Unresolved conflict in the Western Sahara
In the early parliamentary elections on November 25, 2011, the moderate Islamist PJD became the strongest political force. The party was able to win 107 of 395 seats. The PJD politician A. Benkirane took over the office of head of government at the head of a coalition cabinet made up of the PJD, PI, PPS and MP, which was sworn in on January 3, 2012. In mid-March 2012, the United Nations brokered negotiations between Morocco and the liberation movement Frente Polisario on the future of Western Sahara, which, however, again remained unsuccessful.
On July 9, 2013, the PI, which emerged from the parliamentary elections in November 2011 as the second strongest force, left the government coalition. The reasons for the rift were planned austerity measures that were not justifiable for the PI. After months of government crisis, King Mohammed VI. finally on 10/10/2013 the cabinet. The RNI entered the government for the PI. After long opposition from conservative forces, Parliament voted in January 2014 to abolish Section 475 of the Criminal Code, which gave rape rapists of minors impunity if they marry their victim after the crime. In June 2014, the king signed a decree banning religious leaders from commenting on political issues. In March 2015 he ordered a reform of the very restrictive abortion law. On September 4, 2015, nationwide regional and local elections were held, in which the PJD headed by Prime Minister A. Benkirane asserted. In the parliamentary elections on October 7, 2016, the PJD expanded its leading position in the Chamber of Representatives by winning 125 seats. The royalist party PAM took second place with 102 seats (2011: 47 seats). A. Benkirane was tasked with forming a new government. Despite the still unresolved Western Sahara conflict, Morocco became a member of the African Union in January 2017. After Prime Minister A. Benkirane failed to put together a new coalition, King Mohammed VI withdrew from him . on March 16, 2017 the contract to form a government. The PJD politician Saad Eddine El Othmani (* 1956) was newly charged with forming a government . The multi-party cabinet he formed was sworn in on April 5, 2017 and received parliamentary confidence on April 14, 2017.
World Heritage Sites in Morocco
- Medina of Fes (1981)
- Medina of Marrakech (1985)
- Fortified town Aït -Benhaddou (1987)
- Medina of Meknes (1996)
- Archaeological site of the Roman ruined city of Volubilis (1997)
- Medina of Tetouan (1997)
- Essaouira Medina (2001)
- Old town (»Portuguese city«) of Jadida (formerly Mazagan) (2004)
- Capital Rabat (2012)
Essaouira Medina (World Heritage)
Essaouira is completely surrounded by a rampart built by the French in the 18th century in the style of European military architecture. The city advanced to become an important trading center in the 19th century, connecting Morocco with Europe. Visit clothingexpress.org for Morocco the atlas mountains and the Sahara.
Essaouira medina: facts
|Official title:||Essaouira Medina (formerly Mogador)|
|Cultural monument:||Fully preserved medina (old town quarter) of the fortified port city from the 18th century (laid out in the style of European military architecture); completely surrounded by a strongly fortified protective wall; important international trading center and connection to Europe in the 19th century|
|Location:||Essaouira (formerly Mogador)|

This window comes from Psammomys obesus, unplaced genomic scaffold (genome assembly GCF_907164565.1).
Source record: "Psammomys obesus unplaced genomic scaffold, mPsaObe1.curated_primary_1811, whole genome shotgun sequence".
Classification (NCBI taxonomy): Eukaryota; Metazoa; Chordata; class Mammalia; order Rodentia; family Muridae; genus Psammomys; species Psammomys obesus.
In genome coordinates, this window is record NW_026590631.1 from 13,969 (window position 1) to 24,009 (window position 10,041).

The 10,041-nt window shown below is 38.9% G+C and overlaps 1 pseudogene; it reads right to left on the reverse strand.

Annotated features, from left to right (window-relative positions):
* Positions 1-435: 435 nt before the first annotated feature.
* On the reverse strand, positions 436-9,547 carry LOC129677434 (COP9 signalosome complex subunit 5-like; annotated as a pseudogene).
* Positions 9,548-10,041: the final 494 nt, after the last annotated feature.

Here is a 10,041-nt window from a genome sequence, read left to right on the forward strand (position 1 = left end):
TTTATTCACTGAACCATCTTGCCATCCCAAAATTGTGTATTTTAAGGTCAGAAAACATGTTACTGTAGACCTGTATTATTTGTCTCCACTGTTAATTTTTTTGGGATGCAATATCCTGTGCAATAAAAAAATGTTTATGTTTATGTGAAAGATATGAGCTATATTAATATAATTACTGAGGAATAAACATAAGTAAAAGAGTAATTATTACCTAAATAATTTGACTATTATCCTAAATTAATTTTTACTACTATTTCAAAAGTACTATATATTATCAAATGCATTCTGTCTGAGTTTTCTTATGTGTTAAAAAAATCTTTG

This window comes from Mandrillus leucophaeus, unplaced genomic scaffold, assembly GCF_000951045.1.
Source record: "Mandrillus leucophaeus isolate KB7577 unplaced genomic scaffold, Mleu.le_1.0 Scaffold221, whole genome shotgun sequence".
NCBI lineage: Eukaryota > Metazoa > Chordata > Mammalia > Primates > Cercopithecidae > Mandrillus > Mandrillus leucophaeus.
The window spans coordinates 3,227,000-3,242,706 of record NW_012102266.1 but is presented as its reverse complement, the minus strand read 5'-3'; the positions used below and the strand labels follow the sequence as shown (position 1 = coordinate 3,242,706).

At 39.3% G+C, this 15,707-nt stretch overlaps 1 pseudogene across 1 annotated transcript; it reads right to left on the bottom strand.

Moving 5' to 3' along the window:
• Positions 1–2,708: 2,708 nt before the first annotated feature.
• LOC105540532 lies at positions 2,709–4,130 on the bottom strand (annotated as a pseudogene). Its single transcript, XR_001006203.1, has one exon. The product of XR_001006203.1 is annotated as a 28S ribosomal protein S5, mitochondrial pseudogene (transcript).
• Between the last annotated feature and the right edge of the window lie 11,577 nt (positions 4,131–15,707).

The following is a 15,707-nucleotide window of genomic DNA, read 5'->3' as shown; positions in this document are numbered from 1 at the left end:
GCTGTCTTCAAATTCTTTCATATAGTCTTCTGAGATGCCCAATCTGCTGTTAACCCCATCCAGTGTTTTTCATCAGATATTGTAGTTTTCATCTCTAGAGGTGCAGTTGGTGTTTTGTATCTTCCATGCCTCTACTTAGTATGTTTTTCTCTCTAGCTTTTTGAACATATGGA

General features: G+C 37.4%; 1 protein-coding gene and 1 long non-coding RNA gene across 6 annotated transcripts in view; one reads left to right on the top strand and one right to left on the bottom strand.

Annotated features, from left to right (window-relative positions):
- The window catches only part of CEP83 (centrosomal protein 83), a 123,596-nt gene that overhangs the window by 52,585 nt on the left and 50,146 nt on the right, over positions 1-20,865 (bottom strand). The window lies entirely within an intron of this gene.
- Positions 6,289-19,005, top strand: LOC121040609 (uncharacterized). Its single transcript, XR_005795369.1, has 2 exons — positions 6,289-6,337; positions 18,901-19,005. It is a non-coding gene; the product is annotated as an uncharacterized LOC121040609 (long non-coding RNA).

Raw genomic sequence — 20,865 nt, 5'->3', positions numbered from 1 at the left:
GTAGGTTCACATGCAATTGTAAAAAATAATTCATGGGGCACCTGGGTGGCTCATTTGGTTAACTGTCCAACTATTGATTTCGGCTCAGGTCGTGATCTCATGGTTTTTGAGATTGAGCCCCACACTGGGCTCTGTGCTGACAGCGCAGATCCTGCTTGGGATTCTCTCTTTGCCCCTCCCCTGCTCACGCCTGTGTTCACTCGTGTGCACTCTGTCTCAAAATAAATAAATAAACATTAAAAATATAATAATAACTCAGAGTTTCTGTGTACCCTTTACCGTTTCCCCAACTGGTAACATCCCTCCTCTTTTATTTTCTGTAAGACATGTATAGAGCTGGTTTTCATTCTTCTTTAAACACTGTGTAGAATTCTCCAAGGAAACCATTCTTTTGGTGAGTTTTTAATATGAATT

|Meaning:||Exceptionally well-preserved example of a fortified port city from the late 18th century.|
El Jadida (Mazagan) (World Heritage)
El Jadida (Mazagan) became a Portuguese colony in the 16th century and was surrounded by an extensive system of fortifications. Recaptured by the Moroccans in 1769, it is today a testament to European-Moroccan culture.
El Jadida (Mazagan): facts
|Official title:||The Portuguese city of El Jadida (Mazagan)|
|Cultural monument:||Portuguese colony in the early 16th century; surrounded by extensive walls; Conquered by Moroccans in 1769; including fortifications, cistern, Church of the Assumption and numerous Portuguese buildings|
|Location:||El Jadida, 90 km southwest of Casablanca|
|Meaning:||Fortification as an early testimony to military renaissance architecture; Buildings as a document of the mutual influence of European and Moroccan culture|
Rabat (world heritage)
The world heritage includes the old town and the new town with their juxtaposition of colonial and modern buildings, both of which are enclosed by the Almohad wall.
|Official title:||Rabat – modern capital with a historical core|
|Cultural monument:||Capital of Morocco with a modern new town from the time of the French protectorate (1912-1930) and parts of the old town from the 12th century as a World Heritage Site; colonial new town with hotels, banks, public buildings in Art Deco style, Rabat Ville train station, unfinished Hasan mosque (begun around 1191) with the minaret of the “Hasan Tower”, mausoleum of Mohammed V (completed in 1971), cathedral Saint- Pierre (early 20th century), Great Mosque Djamaa es-Souna (18th century), complex of the Royal Palace (first palace in 1780, second palace built in 1864, now a modern palace with mosque); Old town with city wall from the 12th century, Great Mosque from the 14th century, Kasbah des Oudaïas, Jama al Atiq, oldest mosque in the city (12th century), traditional business district of the Suk|
|Location:||Rabat, northwest Morocco|
|Meaning:||Outstanding example of the synthesis of Arab history and Western modernity; impressive testimony to modern urban planning of the 20th century with adaptation of traditional values and architecture; Development of a specific national city character|